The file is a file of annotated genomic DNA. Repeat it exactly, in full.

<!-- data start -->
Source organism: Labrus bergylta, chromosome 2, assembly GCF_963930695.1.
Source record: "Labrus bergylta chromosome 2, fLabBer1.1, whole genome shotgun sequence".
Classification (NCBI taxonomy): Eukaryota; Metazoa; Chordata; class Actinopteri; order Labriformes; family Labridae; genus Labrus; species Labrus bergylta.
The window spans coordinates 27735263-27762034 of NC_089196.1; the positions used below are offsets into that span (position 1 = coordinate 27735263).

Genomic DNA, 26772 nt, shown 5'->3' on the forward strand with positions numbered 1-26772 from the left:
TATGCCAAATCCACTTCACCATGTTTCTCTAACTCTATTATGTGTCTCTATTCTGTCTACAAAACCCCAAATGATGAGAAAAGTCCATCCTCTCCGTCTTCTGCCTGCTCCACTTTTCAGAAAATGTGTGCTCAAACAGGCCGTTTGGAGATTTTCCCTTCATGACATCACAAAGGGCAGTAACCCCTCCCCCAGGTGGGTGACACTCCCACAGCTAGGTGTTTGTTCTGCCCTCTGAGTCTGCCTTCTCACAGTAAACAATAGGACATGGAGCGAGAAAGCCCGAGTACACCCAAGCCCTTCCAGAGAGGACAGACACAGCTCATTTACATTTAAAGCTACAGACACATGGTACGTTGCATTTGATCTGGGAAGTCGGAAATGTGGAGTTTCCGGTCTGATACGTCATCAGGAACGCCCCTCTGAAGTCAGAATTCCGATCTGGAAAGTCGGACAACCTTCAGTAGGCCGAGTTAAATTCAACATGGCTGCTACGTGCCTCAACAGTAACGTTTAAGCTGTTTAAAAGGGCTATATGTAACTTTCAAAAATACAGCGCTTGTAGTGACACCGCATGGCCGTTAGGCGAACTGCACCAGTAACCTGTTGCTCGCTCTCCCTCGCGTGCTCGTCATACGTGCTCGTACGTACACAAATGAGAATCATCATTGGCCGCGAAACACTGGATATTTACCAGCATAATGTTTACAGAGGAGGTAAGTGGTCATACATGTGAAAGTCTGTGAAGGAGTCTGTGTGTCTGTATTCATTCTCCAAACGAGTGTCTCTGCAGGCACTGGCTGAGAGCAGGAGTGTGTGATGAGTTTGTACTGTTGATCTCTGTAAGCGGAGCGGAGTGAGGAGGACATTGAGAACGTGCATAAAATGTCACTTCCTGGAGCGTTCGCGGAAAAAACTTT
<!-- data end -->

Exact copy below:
Source organism: Labrus bergylta, chromosome 2, assembly GCF_963930695.1.
Source record: "Labrus bergylta chromosome 2, fLabBer1.1, whole genome shotgun sequence".
Classification (NCBI taxonomy): Eukaryota; Metazoa; Chordata; class Actinopteri; order Labriformes; family Labridae; genus Labrus; species Labrus bergylta.
The window spans coordinates 27735263-27762034 of NC_089196.1; the positions used below are offsets into that span (position 1 = coordinate 27735263).

Genomic DNA, 26772 nt, shown 5'->3' on the forward strand with positions numbered 1-26772 from the left:
TATGCCAAATCCACTTCACCATGTTTCTCTAACTCTATTATGTGTCTCTATTCTGTCTACAAAACCCCAAATGATGAGAAAAGTCCATCCTCTCCGTCTTCTGCCTGCTCCACTTTTCAGAAAATGTGTGCTCAAACAGGCCGTTTGGAGATTTTCCCTTCATGACATCACAAAGGGCAGTAACCCCTCCCCCAGGTGGGTGACACTCCCACAGCTAGGTGTTTGTTCTGCCCTCTGAGTCTGCCTTCTCACAGTAAACAATAGGACATGGAGCGAGAAAGCCCGAGTACACCCAAGCCCTTCCAGAGAGGACAGACACAGCTCATTTACATTTAAAGCTACAGACACATGGTACGTTGCATTTGATCTGGGAAGTCGGAAATGTGGAGTTTCCGGTCTGATACGTCATCAGGAACGCCCCTCTGAAGTCAGAATTCCGATCTGGAAAGTCGGACAACCTTCAGTAGGCCGAGTTAAATTCAACATGGCTGCTACGTGCCTCAACAGTAACGTTTAAGCTGTTTAAAAGGGCTATATGTAACTTTCAAAAATACAGCGCTTGTAGTGACACCGCATGGCCGTTAGGCGAACTGCACCAGTAACCTGTTGCTCGCTCTCCCTCGCGTGCTCGTCATACGTGCTCGTACGTACACAAATGAGAATCATCATTGGCCGCGAAACACTGGATATTTACCAGCATAATGTTTACAGAGGAGGTAAGTGGTCATACATGTGAAAGTCTGTGAAGGAGTCTGTGTGTCTGTATTCATTCTCCAAACGAGTGTCTCTGCAGGCACTGGCTGAGAGCAGGAGTGTGTGATGAGTTTGTACTGTTGATCTCTGTAAGCGGAGCGGAGTGAGGAGGACATTGAGAACGTGCATAAAATGTCACTTCCTGGAGCGTTCGCGGAAAAAACTTT